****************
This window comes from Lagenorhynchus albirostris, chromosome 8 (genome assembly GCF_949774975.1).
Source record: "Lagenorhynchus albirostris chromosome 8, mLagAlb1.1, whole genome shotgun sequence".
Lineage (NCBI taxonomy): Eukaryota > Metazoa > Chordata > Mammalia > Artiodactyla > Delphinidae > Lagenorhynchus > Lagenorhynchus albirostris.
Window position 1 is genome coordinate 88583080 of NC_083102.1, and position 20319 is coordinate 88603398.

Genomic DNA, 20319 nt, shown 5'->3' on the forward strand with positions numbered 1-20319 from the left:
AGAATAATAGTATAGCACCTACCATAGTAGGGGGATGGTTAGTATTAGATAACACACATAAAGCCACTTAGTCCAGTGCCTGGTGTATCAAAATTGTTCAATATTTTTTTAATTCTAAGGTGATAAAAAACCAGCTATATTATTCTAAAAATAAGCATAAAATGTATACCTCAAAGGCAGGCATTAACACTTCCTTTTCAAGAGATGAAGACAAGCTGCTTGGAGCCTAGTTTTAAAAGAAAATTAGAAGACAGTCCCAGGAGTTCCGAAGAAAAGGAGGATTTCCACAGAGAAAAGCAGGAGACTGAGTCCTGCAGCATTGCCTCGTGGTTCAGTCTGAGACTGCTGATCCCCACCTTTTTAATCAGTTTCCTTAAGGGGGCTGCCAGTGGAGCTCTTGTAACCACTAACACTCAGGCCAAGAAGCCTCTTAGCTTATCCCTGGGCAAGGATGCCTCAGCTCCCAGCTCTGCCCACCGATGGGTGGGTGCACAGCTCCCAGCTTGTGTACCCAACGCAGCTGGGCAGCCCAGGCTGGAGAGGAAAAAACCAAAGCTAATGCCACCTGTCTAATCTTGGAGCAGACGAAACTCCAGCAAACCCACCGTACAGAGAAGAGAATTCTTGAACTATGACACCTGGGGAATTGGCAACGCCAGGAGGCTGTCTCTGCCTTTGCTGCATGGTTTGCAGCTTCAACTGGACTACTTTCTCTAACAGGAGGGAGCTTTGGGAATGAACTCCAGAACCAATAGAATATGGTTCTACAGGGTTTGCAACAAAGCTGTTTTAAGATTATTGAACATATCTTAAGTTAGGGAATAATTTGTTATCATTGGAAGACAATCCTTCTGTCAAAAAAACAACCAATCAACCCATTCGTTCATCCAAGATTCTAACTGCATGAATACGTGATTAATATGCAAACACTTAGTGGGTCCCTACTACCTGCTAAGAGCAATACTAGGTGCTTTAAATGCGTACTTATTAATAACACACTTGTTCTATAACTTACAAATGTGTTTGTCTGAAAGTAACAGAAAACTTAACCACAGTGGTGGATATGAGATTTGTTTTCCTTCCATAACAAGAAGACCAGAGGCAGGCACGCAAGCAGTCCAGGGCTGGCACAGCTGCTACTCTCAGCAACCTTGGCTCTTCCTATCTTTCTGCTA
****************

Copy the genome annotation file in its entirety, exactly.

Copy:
This window comes from Lagenorhynchus albirostris, chromosome 8 (genome assembly GCF_949774975.1).
Source record: "Lagenorhynchus albirostris chromosome 8, mLagAlb1.1, whole genome shotgun sequence".
Lineage (NCBI taxonomy): Eukaryota > Metazoa > Chordata > Mammalia > Artiodactyla > Delphinidae > Lagenorhynchus > Lagenorhynchus albirostris.
Window position 1 is genome coordinate 88583080 of NC_083102.1, and position 20319 is coordinate 88603398.

Genomic DNA, 20319 nt, shown 5'->3' on the forward strand with positions numbered 1-20319 from the left:
AGAATAATAGTATAGCACCTACCATAGTAGGGGGATGGTTAGTATTAGATAACACACATAAAGCCACTTAGTCCAGTGCCTGGTGTATCAAAATTGTTCAATATTTTTTTAATTCTAAGGTGATAAAAAACCAGCTATATTATTCTAAAAATAAGCATAAAATGTATACCTCAAAGGCAGGCATTAACACTTCCTTTTCAAGAGATGAAGACAAGCTGCTTGGAGCCTAGTTTTAAAAGAAAATTAGAAGACAGTCCCAGGAGTTCCGAAGAAAAGGAGGATTTCCACAGAGAAAAGCAGGAGACTGAGTCCTGCAGCATTGCCTCGTGGTTCAGTCTGAGACTGCTGATCCCCACCTTTTTAATCAGTTTCCTTAAGGGGGCTGCCAGTGGAGCTCTTGTAACCACTAACACTCAGGCCAAGAAGCCTCTTAGCTTATCCCTGGGCAAGGATGCCTCAGCTCCCAGCTCTGCCCACCGATGGGTGGGTGCACAGCTCCCAGCTTGTGTACCCAACGCAGCTGGGCAGCCCAGGCTGGAGAGGAAAAAACCAAAGCTAATGCCACCTGTCTAATCTTGGAGCAGACGAAACTCCAGCAAACCCACCGTACAGAGAAGAGAATTCTTGAACTATGACACCTGGGGAATTGGCAACGCCAGGAGGCTGTCTCTGCCTTTGCTGCATGGTTTGCAGCTTCAACTGGACTACTTTCTCTAACAGGAGGGAGCTTTGGGAATGAACTCCAGAACCAATAGAATATGGTTCTACAGGGTTTGCAACAAAGCTGTTTTAAGATTATTGAACATATCTTAAGTTAGGGAATAATTTGTTATCATTGGAAGACAATCCTTCTGTCAAAAAAACAACCAATCAACCCATTCGTTCATCCAAGATTCTAACTGCATGAATACGTGATTAATATGCAAACACTTAGTGGGTCCCTACTACCTGCTAAGAGCAATACTAGGTGCTTTAAATGCGTACTTATTAATAACACACTTGTTCTATAACTTACAAATGTGTTTGTCTGAAAGTAACAGAAAACTTAACCACAGTGGTGGATATGAGATTTGTTTTCCTTCCATAACAAGAAGACCAGAGGCAGGCACGCAAGCAGTCCAGGGCTGGCACAGCTGCTACTCTCAGCAACCTTGGCTCTTCCTATCTTTCTGCTA